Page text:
Timur Dossymbetov at a 2006 press conference for Almaty 2014 bid.(ATR)
(ATR) Timur Kamalovich Dossymbetov was a friendly presence for the Kazakhstan NOC and two bids from Almaty for the Winter Olympics.
He died in Almaty Dec. 3 after a long illness. He was 57.
Dossymbetov was a vice president of the Kazakhstan National Olympic Committee. Since the formation of the NOC in 1990 after the dissolution of the Soviet Union, Dosymbetov has served as its first president, followed by a stint as secretary general. He was elected vice president in September.
“His deep personal integrity and intelligence always made him a reference point and his professional path is a true story of tireless work for benefit of sports and promotion of Olympic values in the Republic of Kazakhstan,” says a statement from the NOC.
Handing in the Almaty bid book to the IOC in January 2015
He was a key figure in both bids from Almaty for the Winter Olympics, campaigning in 2005 and 2006 for 2014 and then for the past two years in the race for the 2022 Games won by Beijing in July.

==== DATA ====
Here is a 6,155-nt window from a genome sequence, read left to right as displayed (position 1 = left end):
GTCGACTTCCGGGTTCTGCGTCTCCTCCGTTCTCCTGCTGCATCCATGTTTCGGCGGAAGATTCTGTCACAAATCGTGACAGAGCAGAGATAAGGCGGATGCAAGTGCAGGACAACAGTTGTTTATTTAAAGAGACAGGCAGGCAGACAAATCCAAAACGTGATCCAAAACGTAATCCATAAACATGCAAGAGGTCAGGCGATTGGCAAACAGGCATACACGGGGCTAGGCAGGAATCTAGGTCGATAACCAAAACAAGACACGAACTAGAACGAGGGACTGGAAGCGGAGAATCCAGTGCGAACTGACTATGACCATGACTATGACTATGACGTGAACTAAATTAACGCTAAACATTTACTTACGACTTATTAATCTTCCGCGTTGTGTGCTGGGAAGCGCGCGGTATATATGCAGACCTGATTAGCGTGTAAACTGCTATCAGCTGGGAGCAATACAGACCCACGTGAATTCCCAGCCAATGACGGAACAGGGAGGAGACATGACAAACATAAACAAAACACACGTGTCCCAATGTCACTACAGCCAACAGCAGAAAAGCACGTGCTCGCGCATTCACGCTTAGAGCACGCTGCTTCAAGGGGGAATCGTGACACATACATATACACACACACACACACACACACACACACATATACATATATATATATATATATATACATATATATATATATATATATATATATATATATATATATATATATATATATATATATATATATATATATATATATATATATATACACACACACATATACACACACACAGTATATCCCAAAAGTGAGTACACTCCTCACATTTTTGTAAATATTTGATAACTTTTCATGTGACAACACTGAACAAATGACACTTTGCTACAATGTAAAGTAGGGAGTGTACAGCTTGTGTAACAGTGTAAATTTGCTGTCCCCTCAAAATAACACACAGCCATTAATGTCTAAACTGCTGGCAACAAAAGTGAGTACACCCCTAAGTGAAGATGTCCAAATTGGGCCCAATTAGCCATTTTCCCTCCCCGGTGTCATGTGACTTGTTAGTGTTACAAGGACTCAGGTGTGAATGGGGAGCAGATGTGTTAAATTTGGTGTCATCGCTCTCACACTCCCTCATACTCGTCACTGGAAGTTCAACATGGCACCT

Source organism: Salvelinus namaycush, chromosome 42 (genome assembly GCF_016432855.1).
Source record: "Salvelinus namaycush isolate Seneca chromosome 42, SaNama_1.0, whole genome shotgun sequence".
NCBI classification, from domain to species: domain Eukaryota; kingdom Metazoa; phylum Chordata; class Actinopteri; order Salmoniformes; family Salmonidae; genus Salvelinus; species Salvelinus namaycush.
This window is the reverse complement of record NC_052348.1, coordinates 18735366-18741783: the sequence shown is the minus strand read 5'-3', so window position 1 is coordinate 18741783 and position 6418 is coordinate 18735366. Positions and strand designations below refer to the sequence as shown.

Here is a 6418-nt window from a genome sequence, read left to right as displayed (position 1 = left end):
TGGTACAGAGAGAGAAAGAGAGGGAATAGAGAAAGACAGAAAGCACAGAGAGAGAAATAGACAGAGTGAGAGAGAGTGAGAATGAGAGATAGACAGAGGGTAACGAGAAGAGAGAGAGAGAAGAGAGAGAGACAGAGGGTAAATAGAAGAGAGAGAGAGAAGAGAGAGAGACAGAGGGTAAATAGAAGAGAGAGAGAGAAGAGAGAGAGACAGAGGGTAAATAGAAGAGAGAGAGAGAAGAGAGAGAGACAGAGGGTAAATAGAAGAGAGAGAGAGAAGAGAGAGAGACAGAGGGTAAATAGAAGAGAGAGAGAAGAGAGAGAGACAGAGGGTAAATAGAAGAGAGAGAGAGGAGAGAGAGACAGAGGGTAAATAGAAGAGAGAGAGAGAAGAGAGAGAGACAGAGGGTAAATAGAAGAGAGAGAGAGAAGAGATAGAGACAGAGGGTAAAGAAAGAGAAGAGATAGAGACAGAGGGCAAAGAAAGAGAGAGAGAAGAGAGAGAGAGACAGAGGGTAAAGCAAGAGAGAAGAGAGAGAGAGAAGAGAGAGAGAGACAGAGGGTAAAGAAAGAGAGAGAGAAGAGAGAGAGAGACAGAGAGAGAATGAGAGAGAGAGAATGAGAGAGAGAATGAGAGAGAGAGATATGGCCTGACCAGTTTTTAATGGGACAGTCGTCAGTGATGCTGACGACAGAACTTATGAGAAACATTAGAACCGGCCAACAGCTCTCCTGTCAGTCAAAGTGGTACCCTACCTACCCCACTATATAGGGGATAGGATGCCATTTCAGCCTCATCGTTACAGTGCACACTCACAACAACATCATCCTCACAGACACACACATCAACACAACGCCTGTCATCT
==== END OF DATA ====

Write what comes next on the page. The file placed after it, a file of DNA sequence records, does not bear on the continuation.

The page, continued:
“He was one of the nicest people you could meet in the Olympic movement,” is how Terrence Burns remembers Dossymbetov. Burns was one of the advisors to the 2022 bid from Almaty.
“He worked hard for the interests of his country and sport,” Burns tells Around the Rings.
was born in Almaty in 1957 when the city was the capital of the Kazakhstan Republic of the USSR. He became involved with sport through swimming and gravitated towards modern pentathlon.
A member of the USSR team, he won two gold medals at the 1982 UIPM world championships in Rome. From there he launched a career as a coach and sports administrator.
“Being involved in sports since an early age, he combined
The writer speaks with Dossymbetov in June. (ATR)
in his work will, commitment, energy and thoroughness,” says the statement from the Kazakhstan NOC.
“Mr. Dossymbetov had undertaken considerable work towards the recognition of a young country within international sports realm, using his outstanding managerial skills and leading numerous Kazakhstani sports delegations during major events such as Olympic and Asian Games."
“Modest and righteous, Mr. Dossymbetov will be remembered as a person with extreme personal integrity, willingness to help in difficulties, warmth of friendship and tolerance,” says the NOC statement.
This writer, who spoke to him many times, would agree with that assessment.
Written by Ed Hula.
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